Improving access is at the center of a pair of new trends in treating peripheral artery disease (PAD). First is the office-based lab (OBL) expanding access to more PAD patients needing therapy, and the second is physicians more often choosing alternative access such as radial, tibial or pedal to treat those patients. Why now?
Physicians expect the momentum around OBLs to continue its surge. For the same reasons alternatives to femoral access are favored in the coronary and hospital setting—safety, effectiveness and cost-efficiency—alternative access is utilized. Additionally, frightened patients living through a pandemic see the OBL as more COVID-safe and approachable.
Getting people through the front door is the first step to treating them safely, PAD experts agree. But in the middle of a pandemic, it is often hard convincing patients that care cannot wait. A survey by one interventional society found that 40 percent of Americans viewed going to the hospital as risky behavior—even more so than going to a hair salon, concert or to the beach (SCAI).
“This is no joke, patients are afraid of hospitals,” says Chris LeSar, MD, a vascular and endovascular surgeon who founded the Vascular Institute of Chattanooga, an OBL, five years ago. “We as physicians know they’re not coming in as often for care as they truly need. We also know it’s far easier to convince an anxious patient to come into our lab when we talk about effective procedures that will fix their problem and the good outcomes patients have here. Being smaller and only needing to be here for a short time both make them feel safer.”
To LeSar, effectiveness drives back to alternative access. Doing the best procedure, with low risk of bleeding, starts with choosing the right access point. “Afterwards, the patient is comfortable with just a bandage at the site. He or she can sit up right away, relax and then get up and walk out on his or her own. [OBLs] offer a very convenient personalized experience, where they leave far better than they came. And they tell their friends.”
That also explains the high marks OBLs are getting for patient satisfaction and healthy patient volumes, even during the pandemic. Data shows fewer complicationswith fewer handoffs among caregivers and departments, fewer access site complications with radial artery access vs. femoral, and lower patient co-pays with reduced overall procedure cost vs. a hospital-based pricing.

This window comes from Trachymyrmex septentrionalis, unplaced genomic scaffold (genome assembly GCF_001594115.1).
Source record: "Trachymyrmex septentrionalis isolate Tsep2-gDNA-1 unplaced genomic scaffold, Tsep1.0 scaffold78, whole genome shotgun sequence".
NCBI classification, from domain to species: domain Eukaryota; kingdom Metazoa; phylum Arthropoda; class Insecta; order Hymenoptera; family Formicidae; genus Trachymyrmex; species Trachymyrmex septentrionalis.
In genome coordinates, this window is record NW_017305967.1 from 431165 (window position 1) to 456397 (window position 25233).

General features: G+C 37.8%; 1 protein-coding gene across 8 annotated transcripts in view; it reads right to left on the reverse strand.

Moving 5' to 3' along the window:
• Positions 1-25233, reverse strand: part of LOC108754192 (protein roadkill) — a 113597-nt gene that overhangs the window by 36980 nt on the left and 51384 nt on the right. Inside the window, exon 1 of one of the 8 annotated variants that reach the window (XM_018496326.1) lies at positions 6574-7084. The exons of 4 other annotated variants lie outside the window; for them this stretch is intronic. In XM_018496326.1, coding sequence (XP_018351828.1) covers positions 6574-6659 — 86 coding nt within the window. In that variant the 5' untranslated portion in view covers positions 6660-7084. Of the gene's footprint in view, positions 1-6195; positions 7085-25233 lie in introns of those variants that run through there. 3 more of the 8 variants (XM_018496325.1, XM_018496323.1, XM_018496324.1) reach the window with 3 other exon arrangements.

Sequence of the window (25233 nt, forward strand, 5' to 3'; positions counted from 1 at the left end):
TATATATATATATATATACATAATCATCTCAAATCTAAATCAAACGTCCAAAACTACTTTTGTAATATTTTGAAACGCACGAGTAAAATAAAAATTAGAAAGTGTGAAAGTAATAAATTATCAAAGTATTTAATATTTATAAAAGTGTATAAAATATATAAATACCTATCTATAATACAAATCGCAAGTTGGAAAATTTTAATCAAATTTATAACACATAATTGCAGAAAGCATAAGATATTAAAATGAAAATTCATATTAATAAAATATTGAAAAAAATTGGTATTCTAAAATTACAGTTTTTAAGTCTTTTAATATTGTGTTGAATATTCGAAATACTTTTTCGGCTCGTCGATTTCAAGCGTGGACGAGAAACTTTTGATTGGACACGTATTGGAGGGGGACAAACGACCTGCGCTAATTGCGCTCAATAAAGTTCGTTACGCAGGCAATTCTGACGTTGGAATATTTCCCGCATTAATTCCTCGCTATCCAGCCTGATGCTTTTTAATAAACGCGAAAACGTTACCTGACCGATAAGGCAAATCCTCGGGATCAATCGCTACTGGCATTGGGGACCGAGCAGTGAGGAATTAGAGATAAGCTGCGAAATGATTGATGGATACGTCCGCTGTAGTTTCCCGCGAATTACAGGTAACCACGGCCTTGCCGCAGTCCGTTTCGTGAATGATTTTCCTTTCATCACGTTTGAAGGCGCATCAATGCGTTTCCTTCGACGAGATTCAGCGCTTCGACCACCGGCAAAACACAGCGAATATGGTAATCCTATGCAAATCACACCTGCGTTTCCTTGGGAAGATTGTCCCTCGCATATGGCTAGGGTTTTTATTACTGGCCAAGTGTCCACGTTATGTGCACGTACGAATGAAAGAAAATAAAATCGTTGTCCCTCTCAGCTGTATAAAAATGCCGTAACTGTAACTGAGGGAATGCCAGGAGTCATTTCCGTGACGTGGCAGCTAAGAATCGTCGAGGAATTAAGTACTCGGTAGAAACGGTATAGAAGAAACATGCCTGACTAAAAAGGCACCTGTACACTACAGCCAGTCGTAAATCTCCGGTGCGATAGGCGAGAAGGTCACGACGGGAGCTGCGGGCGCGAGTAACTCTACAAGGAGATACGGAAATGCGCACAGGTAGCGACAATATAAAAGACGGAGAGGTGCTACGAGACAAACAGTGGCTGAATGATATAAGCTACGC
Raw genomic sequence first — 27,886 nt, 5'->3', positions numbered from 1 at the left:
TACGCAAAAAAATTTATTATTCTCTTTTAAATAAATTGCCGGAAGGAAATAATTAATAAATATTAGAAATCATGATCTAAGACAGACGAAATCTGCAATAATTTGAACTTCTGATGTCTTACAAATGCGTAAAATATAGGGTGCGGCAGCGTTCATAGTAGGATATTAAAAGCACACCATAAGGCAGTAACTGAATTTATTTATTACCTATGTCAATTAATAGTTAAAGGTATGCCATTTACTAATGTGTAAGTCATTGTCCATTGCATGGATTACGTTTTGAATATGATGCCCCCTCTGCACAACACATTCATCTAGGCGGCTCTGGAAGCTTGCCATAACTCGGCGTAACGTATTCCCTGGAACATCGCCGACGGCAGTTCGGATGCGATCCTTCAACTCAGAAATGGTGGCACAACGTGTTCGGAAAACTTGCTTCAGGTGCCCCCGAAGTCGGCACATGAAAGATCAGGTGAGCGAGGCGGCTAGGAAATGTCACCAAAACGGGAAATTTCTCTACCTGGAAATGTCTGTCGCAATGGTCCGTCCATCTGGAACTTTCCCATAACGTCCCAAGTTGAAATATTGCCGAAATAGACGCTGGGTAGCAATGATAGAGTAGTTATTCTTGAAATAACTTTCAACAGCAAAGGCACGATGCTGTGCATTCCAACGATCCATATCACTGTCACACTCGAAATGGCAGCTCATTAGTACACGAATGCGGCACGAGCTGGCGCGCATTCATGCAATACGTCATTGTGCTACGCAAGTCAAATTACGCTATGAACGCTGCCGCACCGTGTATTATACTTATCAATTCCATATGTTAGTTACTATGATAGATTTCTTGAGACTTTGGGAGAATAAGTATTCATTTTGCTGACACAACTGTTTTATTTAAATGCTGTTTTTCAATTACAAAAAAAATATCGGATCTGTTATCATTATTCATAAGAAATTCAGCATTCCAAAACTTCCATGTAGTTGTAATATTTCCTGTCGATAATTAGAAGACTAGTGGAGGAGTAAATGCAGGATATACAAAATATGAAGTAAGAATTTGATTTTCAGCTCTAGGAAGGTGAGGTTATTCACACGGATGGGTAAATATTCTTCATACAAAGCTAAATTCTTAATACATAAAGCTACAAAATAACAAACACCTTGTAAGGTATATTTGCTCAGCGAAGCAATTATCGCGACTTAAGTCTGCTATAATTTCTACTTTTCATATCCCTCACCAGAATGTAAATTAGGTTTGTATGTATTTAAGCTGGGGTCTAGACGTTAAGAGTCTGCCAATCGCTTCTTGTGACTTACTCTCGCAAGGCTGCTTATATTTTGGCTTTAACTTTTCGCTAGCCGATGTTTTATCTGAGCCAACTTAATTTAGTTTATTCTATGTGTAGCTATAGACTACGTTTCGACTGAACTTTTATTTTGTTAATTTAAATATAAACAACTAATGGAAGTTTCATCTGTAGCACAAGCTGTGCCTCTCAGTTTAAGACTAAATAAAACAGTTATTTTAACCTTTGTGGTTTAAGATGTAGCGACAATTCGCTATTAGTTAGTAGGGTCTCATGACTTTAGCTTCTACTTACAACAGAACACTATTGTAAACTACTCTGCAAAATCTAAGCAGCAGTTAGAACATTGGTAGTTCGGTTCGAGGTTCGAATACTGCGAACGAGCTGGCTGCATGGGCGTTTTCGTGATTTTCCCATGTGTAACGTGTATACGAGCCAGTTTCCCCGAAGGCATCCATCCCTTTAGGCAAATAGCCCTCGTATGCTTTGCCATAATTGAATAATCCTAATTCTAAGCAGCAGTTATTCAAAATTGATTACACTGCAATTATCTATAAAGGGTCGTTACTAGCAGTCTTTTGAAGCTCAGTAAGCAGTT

We’ve seen a surge in office-based interventional suites over the past 4 years. The Outpatient Endovascular and Interventional Society (OEIS) puts the number of office-based labs in the United States at about 700—and growing. In addition to a focus on patient experience and good outcomes, many see their services as more efficient and cost effective than many hospital-based interventions. Savings come from reduced overhead and streamlined business operations.
Technology, tools & talent
From the inside looking out, physicians say technology, techniques and people are the differentiators of OBL care. Think ultrasound image-guidance, smaller sheaths, ongoing staff training and fierce independence as standards of care.
More OBLs are embracing radial, pedal and other alternative routes to treat PAD and reduce vascular complications. The obvious dilemma in patients who present with PAD is the tendency to have diffuse disease with an inherent risk of vascular bleeding. Total aortic occlusion or severe iliac disease are not unusual, making the groin approach difficult, if not nearly impossible. Avoiding the groin is best for the patient that is older and less mobile. With radial access, there is less recovery time and increased patient comfort.
“Good outcomes and safety are closely linked to the tools and staff we surround ourselves with,” says Jihad Mustapha, MD, who is president and CEO and director of endovascular interventions at Advanced Cardiac & Vascular Centers for Amputation Prevention that has outpatient centers in Michigan and Nevada. “That is what allows us to do these procedures very safely and very efficiently.”
Mustapha and LeSar are strong advocates of proliferating alternative access in the OBL space, as is Ankur Lodha, MD, who is an interventional cardiologist, medical director of OBL for Cardiovascular Institute of the South in Lafayette, La., and heavy peripheral operator.
Topping the list of benefits OBLs offer, the physicians cite, are fewer complications, better patient safety and meeting patient preference to stay out of hospitals. All three also see a turning tide, with the rise of the OBL using alternative access to offer patients good outcomes and keep them out of the hospital.
With safety and efficacy top of mind, alternative access should be the primary choice for patients with critical limb ischemia (CLI), says Mustapha whose case mix includes 90% CLI cases. “Without it, physicians are putting patients at risk for higher complication rates. The highest and most uncomfortable complication is artery perforation which can lead to compartment syndrome and some severe outcomes. Alternative access is a way to avoid those complications…The minute you add alternative access, you have a 60-70% increase in success rates.”¹